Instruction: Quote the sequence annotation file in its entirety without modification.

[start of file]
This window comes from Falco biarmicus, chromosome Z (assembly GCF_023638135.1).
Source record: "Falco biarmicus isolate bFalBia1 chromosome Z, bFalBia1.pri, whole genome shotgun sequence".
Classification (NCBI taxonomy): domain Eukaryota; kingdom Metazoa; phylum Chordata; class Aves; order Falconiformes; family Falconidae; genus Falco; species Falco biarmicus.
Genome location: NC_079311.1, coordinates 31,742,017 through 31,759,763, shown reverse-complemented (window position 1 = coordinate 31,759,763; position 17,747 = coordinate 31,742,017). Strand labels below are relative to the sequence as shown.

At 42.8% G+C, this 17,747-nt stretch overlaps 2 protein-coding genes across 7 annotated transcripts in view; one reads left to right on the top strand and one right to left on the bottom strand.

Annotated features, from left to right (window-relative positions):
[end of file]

This window comes from Falco biarmicus, chromosome Z (assembly GCF_023638135.1).
Source record: "Falco biarmicus isolate bFalBia1 chromosome Z, bFalBia1.pri, whole genome shotgun sequence".
Classification (NCBI taxonomy): domain Eukaryota; kingdom Metazoa; phylum Chordata; class Aves; order Falconiformes; family Falconidae; genus Falco; species Falco biarmicus.
Genome location: NC_079311.1, coordinates 31,742,017 through 31,759,763, shown reverse-complemented (window position 1 = coordinate 31,759,763; position 17,747 = coordinate 31,742,017). Strand labels below are relative to the sequence as shown.

At 42.8% G+C, this 17,747-nt stretch overlaps 2 protein-coding genes across 7 annotated transcripts in view; one reads left to right on the top strand and one right to left on the bottom strand.

Annotated features, from left to right (window-relative positions):